require(knitr) opts_chunk$set(error=FALSE, message=FALSE, warning=FALSE)
There are several approaches available to adjust for differents in the relative proportion of cell types in whole blood measured from DNA methylation (DNAm). For example, reference-based approaches require the use of reference data sets made up of purified cell types to identify cell type-specific DNAm signatures. These cell type-specific DNAm signatures are used to estimate the relative proportions of cell types directly, but these reference data sets are laborious and expensive to collect. Furthermore, these reference data sets will need to be continuously collected over time as new platform technologies emerge measuring DNAm because the observed methylation levels for the same CpGs in the same sample vary depending the platform technology.
In contrast, there are reference-free approaches, which are based on methods related to surrogate variable analysis or linear mixed models. These approaches do not provide estimates of the relative proportions of cell types, but rather these methods just remove the variability induced from the differences in relative cell type proportions in whole blood samples.
Here, we present a statistical model that estimates the cell composition of whole blood samples measured from DNAm. The method can be applied to microarray or sequencing data (for example whole-genome bisulfite sequencing data, WGBS, reduced representation bisulfite sequencing data, RRBS). Our method is based on the idea of identifying informative genomic regions that are clearly methylated or unmethylated for each cell type, which permits estimation in multiple platform technologies as cell types preserve their methylation state in regions independent of platform despite observed measurements being platform dependent.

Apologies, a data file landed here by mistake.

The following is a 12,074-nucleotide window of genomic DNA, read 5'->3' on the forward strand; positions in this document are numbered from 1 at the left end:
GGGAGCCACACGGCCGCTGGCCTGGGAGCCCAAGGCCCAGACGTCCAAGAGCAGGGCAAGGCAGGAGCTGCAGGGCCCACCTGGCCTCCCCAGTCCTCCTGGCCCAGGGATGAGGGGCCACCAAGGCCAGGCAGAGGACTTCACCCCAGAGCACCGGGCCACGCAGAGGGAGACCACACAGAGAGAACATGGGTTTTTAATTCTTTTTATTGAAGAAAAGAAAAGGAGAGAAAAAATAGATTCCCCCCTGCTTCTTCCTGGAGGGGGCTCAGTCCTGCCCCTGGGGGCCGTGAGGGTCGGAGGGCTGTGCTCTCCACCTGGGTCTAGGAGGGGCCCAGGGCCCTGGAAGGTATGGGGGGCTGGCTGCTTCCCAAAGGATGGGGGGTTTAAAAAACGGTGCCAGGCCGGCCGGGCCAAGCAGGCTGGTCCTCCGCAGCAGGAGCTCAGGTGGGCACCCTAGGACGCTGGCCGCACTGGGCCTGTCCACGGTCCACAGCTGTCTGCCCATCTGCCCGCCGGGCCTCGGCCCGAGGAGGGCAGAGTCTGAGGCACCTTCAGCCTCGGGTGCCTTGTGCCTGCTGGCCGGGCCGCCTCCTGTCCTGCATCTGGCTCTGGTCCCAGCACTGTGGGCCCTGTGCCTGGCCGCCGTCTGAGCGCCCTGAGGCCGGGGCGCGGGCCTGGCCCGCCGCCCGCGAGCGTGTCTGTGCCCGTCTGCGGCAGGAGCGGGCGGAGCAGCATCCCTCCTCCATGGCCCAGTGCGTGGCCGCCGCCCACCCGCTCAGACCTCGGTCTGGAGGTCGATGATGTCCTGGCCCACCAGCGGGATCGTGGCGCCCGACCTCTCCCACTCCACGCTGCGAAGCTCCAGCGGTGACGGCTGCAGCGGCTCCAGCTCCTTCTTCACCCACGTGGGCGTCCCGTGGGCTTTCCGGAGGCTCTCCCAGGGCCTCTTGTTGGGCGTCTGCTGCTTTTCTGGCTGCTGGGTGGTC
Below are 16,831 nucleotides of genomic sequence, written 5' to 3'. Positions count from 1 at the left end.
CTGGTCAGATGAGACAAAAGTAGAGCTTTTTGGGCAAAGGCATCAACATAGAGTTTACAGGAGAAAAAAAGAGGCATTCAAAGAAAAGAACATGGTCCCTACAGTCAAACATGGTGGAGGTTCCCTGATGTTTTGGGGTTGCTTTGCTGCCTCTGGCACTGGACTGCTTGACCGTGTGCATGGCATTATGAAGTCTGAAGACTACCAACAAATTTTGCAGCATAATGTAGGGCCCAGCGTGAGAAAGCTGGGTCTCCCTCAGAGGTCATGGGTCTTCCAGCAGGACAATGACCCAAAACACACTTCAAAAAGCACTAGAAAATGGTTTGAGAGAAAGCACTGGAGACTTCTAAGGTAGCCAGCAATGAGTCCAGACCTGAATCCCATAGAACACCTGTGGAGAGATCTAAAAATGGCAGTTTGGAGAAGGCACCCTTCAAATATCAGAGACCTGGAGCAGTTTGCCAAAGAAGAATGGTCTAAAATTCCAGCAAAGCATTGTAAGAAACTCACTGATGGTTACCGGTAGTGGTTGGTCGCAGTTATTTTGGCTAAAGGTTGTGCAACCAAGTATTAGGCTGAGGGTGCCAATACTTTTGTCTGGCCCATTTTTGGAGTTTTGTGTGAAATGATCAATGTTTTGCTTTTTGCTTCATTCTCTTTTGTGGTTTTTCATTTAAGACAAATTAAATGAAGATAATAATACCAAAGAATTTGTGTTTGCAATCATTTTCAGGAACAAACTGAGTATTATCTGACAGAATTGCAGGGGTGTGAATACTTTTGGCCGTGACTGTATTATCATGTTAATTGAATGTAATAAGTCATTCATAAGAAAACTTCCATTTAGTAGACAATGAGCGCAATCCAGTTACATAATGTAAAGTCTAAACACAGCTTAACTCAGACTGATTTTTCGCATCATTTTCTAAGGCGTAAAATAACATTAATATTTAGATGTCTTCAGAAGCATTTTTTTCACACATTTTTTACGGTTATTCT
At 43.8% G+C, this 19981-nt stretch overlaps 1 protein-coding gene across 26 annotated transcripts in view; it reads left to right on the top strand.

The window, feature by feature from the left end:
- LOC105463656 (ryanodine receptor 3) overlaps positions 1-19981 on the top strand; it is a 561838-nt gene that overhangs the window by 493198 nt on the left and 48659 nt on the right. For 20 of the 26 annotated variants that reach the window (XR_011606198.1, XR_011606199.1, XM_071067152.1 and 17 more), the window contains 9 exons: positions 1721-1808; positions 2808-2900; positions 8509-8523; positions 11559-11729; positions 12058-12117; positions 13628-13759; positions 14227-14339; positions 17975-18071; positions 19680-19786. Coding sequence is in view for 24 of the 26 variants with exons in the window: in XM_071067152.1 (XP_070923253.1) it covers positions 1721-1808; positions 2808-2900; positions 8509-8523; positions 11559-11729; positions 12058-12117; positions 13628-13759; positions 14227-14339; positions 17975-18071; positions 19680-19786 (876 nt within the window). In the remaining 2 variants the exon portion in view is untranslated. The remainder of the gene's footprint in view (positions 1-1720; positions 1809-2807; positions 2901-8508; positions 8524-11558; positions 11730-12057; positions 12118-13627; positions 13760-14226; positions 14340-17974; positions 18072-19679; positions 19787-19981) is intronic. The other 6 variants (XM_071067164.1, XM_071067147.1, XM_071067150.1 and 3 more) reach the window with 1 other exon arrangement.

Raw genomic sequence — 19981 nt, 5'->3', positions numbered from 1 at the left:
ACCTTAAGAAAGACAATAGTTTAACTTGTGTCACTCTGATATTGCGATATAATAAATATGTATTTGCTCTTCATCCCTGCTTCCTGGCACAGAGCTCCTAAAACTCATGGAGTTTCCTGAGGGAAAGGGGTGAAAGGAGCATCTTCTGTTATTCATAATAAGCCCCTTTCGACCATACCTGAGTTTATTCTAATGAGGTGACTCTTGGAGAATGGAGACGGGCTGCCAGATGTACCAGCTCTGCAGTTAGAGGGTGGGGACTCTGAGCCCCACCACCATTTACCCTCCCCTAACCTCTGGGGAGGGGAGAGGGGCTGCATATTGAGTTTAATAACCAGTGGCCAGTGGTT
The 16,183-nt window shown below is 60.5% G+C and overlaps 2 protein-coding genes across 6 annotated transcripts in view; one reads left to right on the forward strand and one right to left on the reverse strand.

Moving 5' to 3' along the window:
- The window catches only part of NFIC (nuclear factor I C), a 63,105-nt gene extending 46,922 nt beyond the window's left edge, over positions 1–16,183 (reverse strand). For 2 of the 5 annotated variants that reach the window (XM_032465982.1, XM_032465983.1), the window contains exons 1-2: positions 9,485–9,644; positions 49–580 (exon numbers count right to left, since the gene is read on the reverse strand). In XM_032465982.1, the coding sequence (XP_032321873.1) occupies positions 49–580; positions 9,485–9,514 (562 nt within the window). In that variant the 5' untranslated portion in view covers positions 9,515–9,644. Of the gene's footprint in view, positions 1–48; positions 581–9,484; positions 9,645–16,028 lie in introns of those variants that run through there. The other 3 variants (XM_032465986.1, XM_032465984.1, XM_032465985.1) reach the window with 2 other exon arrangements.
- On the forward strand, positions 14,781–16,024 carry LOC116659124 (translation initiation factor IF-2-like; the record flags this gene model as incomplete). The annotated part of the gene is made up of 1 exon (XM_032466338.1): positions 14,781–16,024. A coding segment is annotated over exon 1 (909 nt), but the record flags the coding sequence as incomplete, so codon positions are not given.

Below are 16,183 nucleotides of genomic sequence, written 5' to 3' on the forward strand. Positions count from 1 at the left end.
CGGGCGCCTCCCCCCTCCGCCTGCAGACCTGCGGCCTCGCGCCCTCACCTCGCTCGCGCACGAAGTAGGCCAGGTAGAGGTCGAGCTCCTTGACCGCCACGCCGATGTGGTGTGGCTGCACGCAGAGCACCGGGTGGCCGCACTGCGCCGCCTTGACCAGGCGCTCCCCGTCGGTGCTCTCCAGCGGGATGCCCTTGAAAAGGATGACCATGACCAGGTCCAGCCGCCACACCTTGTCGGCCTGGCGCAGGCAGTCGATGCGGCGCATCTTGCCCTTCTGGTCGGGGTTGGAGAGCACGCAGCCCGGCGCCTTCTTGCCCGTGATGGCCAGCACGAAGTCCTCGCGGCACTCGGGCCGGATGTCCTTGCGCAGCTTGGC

methylCC R package and other packages that we'll need
library(FlowSorted.Blood.450k) library(methylCC) library(minfi) library(tidyr) library(dplyr) library(ggplot2)
# Phenotypic information about samples head(pData(FlowSorted.Blood.450k)) # RGChannelSet rgset <- FlowSorted.Blood.450k[, pData(FlowSorted.Blood.450k)$CellTypeLong %in% "Whole blood"]
estimatecc() function must have
one object as input:
objectsuch as an
RGChannelSetfrom the R package
BSseqobject from the R package
bsseq. This object should contain observed DNAm levels at CpGs (rows) in a set of $N$ whole blood samples (columns).
In this example, we are interested in estimating the cell
composition of the whole blood samples listed in the
FlowSorted.Blood.450k R/Bioconductor package.
To run the
just provide the
RGChannelSet. This will
estimatecc object. We
will call the object
set.seed(12345) est <- estimatecc(object = rgset) est
To see the cell composition estimates, use the
We can also use the
estimateCellCounts() from R/Bioconductor package
to estimate the cell composition for each of the whole blood samples.
sampleNames(rgset) <- paste0("Sample", 1:6) est_minfi <- minfi::estimateCellCounts(rgset) est_minfi
Then, we can compare the estimates to
df_minfi = gather(cbind("samples" = rownames(cell_counts(est)), as.data.frame(est_minfi)), celltype, est, -samples) df_methylCC = gather(cbind("samples" = rownames(cell_counts(est)), cell_counts(est)), celltype, est, -samples) dfcombined <- full_join(df_minfi, df_methylCC, by = c("samples", "celltype")) ggplot(dfcombined, aes(x=est.x, y = est.y, color = celltype)) + geom_point() + xlim(0,1) + ylim(0,1) + geom_abline(intercept = 0, slope = 1) + xlab("Using minfi::estimateCellCounts()") + ylab("Using methylCC::estimatecc()") + labs(title = "Comparing cell composition estimates")
We see the estimates closely match for the six cell types.
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